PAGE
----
Laurence Hamel-Roy is a doctoral candidate in the humanities at Concordia University’s Center for Interdisciplinary studies in Society and Culture (CISC). In her thesis project, she is studying, from a feminist perspective, the impact of the neoliberalization of Quebec labour policy and the deregulation of labour relations in the construction industry on the career paths of workers in the industry. This oral history project is a continuation of the sociological reflections she has been conducting since her Master’s degree on the relationship between the transformation of the State, the destructuring of employment, the segmenting of labour markets and the gendered and racialised divisions of labour.
Laurence Hamel-Roy is a member of the Groupe de recherche interuniversitaire et interdisciplinaire sur l’emploi, la pauvreté et la protection sociale (GIREPS), within which she contributes in particular to the project ‘La recherche engagée sur le terrain du travail précaire et faiblement rémunéré’. She also works regularly with Action travail des femmes (ATF), a Quebec community organisation that defends women’s rights in the workplace, on research and training issues relating to systemic discrimination and sexist and sexual harassment.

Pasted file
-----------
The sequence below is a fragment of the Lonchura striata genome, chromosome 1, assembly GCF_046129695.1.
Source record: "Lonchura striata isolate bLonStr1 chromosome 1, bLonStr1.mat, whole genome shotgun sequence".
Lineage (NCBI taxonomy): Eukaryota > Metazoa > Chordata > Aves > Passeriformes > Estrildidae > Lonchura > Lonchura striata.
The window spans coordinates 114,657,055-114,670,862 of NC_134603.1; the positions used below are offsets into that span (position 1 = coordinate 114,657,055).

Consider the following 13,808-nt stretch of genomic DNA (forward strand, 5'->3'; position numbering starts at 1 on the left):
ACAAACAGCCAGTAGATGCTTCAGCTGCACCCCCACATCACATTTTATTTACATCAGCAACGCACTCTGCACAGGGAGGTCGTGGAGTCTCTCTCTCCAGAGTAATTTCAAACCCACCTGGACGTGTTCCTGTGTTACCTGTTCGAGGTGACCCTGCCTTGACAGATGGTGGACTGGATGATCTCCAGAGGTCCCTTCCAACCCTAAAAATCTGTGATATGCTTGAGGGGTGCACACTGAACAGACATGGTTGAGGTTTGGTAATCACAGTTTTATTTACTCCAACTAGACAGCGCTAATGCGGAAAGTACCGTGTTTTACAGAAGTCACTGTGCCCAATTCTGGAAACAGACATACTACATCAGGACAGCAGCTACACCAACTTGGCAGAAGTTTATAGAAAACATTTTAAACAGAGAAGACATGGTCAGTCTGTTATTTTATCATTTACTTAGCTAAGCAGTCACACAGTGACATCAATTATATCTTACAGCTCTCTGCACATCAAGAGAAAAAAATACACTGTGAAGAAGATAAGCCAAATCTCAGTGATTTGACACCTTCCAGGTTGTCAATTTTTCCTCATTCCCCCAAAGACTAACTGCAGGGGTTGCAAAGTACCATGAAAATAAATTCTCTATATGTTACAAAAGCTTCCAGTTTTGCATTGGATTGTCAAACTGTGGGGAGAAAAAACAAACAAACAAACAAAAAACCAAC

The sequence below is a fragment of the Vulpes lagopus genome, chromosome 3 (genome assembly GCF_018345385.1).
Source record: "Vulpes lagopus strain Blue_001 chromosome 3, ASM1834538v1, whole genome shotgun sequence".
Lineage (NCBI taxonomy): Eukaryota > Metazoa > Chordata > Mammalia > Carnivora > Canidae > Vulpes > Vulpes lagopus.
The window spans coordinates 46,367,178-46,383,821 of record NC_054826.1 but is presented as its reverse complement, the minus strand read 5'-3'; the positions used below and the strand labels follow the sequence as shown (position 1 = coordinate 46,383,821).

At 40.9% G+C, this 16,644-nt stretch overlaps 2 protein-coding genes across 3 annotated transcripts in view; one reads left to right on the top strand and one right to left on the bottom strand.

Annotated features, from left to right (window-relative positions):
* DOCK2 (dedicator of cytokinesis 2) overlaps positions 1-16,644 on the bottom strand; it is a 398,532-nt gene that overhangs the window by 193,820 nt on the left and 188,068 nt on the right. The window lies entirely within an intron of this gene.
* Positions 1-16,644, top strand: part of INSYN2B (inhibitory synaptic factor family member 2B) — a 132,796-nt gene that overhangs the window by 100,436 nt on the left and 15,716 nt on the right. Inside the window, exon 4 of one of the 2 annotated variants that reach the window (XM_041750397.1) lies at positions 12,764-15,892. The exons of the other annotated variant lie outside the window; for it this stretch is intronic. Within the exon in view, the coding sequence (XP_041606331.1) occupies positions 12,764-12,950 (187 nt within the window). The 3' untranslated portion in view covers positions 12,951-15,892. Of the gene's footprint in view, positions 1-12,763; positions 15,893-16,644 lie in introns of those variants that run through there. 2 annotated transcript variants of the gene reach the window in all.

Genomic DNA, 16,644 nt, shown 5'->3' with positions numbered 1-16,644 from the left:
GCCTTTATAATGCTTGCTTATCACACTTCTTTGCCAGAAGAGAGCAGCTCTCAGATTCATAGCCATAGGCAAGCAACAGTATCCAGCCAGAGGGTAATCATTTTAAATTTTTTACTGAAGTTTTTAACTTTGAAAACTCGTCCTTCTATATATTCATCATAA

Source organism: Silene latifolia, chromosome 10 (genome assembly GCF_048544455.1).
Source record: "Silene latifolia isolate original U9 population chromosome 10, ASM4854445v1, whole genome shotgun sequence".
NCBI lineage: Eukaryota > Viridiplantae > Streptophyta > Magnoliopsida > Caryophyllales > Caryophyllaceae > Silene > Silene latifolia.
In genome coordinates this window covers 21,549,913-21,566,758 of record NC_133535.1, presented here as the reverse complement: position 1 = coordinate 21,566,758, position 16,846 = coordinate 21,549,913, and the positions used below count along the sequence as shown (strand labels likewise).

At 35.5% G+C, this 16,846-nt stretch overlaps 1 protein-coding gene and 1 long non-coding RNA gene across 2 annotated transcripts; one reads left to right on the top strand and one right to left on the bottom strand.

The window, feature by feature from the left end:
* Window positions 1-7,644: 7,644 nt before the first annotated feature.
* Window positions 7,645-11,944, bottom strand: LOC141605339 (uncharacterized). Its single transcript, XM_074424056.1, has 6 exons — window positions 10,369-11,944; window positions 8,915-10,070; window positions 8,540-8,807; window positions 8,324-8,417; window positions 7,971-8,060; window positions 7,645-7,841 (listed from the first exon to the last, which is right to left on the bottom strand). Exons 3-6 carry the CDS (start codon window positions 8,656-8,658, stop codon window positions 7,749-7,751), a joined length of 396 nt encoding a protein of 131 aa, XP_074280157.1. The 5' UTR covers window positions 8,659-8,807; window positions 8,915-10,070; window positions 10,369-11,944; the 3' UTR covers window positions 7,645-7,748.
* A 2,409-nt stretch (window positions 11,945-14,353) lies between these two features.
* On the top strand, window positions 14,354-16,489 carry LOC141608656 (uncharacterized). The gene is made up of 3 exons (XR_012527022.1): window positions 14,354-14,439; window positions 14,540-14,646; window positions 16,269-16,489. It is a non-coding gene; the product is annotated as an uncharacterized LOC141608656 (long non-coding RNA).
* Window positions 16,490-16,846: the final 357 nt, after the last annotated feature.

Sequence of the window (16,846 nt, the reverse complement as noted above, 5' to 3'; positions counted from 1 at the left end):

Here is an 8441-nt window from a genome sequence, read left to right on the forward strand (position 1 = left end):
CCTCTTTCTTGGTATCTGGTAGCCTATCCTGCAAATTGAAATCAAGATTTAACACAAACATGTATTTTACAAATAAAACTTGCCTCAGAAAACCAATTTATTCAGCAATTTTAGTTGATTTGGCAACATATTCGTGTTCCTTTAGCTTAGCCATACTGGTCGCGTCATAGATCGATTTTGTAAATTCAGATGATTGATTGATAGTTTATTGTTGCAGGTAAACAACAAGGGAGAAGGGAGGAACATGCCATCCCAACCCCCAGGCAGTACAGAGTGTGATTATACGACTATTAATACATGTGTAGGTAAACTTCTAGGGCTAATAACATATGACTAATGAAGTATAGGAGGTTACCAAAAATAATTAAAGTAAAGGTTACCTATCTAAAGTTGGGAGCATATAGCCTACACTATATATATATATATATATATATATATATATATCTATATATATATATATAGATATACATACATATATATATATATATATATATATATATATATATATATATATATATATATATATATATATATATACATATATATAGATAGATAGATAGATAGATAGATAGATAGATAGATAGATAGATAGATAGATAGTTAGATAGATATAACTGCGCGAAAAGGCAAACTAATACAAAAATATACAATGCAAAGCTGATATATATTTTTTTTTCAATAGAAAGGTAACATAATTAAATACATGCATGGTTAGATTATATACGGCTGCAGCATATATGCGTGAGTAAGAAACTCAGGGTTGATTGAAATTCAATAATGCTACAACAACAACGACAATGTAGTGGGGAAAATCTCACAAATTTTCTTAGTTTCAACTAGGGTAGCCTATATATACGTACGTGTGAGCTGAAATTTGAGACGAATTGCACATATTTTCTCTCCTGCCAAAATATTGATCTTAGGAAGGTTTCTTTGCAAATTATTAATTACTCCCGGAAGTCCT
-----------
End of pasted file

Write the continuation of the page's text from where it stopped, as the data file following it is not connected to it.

Current Project: Building Montréal from father to son: labour reproduction in the construction industry through the lens of struggles for equality in employment
My PhD project is a continuation of the work I have been carrying out since 2016 with Action travail des femmes (ATF) on the retention of women in the construction industry in Quebec. By taking a retrospective look at the impact of the neoliberalization of labour policy and the deregulation of labour relations in the construction sector on workers’ professional trajectories, this oral history project aims to understand how the restructuring of labour markets that resulted from the deindustrialization of the Quebec economy contributed to maintaining the homogeneity of the workforce in the sector, and, incidentally, to the renewal of the gendered and racialized divisions of the working class. Rooted in my community-based research practice, this project aims to contribute to the advancement of the struggles for equal access to employment that have been waged in the sector since the early 1990s.